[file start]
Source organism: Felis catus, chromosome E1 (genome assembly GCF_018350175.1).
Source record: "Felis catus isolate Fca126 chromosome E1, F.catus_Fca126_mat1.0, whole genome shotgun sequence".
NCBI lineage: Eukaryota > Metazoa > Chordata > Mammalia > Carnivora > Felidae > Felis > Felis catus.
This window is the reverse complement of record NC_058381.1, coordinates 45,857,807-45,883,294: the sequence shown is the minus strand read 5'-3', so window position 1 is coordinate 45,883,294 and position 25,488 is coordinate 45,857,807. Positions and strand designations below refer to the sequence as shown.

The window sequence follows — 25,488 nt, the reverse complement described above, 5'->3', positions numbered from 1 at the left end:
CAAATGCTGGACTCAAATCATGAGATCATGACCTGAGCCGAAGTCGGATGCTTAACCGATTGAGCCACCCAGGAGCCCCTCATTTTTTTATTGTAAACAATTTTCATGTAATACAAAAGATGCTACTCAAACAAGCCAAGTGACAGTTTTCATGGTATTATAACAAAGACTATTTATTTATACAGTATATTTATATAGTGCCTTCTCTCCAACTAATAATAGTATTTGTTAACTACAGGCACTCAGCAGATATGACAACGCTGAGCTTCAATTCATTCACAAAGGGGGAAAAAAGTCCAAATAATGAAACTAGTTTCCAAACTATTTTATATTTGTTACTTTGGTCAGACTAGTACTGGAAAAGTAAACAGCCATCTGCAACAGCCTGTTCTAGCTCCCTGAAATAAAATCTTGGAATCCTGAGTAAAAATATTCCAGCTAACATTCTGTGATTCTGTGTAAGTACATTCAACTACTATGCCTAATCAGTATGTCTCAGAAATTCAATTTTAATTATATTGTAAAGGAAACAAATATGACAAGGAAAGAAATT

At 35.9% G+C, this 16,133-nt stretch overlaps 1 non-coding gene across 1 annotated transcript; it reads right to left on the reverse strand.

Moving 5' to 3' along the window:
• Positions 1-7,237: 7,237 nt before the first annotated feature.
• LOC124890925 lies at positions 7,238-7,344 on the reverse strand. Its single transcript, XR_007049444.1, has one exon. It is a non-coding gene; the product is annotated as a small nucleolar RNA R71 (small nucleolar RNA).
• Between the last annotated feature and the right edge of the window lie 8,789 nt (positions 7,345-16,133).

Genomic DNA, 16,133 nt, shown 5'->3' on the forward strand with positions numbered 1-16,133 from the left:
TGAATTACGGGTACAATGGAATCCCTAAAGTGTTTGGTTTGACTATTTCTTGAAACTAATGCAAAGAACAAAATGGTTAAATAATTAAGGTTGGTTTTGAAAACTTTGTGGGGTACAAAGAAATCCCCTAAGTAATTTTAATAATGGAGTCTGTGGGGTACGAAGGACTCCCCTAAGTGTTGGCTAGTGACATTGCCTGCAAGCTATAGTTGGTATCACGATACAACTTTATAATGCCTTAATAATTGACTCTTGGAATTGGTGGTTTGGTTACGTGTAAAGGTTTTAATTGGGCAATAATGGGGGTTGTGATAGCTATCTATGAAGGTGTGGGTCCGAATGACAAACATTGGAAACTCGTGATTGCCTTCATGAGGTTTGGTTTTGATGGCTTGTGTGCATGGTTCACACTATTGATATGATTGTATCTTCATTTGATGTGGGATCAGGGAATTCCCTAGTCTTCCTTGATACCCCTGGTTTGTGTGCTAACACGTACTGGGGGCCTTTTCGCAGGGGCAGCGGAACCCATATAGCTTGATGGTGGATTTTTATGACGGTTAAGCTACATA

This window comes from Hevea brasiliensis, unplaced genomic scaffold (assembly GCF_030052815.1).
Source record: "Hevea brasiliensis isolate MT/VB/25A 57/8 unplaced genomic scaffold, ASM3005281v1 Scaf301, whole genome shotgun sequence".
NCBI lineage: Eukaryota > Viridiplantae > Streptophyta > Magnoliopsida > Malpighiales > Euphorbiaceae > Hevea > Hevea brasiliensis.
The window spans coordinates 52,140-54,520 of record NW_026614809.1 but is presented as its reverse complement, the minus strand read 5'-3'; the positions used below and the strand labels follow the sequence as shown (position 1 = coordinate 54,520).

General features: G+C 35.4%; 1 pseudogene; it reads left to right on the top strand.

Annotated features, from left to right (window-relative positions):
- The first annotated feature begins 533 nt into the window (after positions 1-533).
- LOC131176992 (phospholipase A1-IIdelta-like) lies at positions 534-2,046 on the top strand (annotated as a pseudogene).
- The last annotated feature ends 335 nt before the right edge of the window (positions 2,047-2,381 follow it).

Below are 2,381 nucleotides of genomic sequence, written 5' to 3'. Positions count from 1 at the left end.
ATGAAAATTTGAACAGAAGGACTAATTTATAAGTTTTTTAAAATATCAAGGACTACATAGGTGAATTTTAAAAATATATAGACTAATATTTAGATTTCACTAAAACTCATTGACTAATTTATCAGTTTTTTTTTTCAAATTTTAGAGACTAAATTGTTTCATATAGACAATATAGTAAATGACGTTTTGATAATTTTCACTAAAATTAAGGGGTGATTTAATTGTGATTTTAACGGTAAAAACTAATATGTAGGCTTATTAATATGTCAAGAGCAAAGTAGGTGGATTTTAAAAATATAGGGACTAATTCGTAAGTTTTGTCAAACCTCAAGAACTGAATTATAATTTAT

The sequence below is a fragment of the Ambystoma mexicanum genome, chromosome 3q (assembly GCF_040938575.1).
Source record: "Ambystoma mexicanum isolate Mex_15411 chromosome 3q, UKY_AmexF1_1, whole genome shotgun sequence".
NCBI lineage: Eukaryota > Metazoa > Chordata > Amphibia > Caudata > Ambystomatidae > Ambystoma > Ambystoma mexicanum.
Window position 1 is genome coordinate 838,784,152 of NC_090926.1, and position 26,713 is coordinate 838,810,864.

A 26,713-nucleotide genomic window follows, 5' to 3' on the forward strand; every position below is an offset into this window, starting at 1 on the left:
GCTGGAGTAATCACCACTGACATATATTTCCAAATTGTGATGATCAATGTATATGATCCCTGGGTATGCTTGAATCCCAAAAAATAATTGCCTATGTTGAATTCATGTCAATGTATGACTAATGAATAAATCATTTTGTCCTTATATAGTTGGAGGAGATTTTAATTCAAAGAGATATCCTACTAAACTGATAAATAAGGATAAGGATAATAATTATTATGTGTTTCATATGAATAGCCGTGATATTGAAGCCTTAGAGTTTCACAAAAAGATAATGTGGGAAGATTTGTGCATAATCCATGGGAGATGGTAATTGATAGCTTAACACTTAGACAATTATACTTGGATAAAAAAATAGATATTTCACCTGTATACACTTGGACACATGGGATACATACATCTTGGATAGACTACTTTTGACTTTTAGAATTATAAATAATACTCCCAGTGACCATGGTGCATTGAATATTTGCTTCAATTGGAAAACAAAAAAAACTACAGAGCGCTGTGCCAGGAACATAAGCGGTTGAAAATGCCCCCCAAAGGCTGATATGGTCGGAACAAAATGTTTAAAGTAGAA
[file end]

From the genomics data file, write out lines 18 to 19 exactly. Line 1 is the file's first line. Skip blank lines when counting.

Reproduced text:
General features: G+C 35.4%; 1 pseudogene; it reads left to right on the top strand.

Annotated features, from left to right (window-relative positions):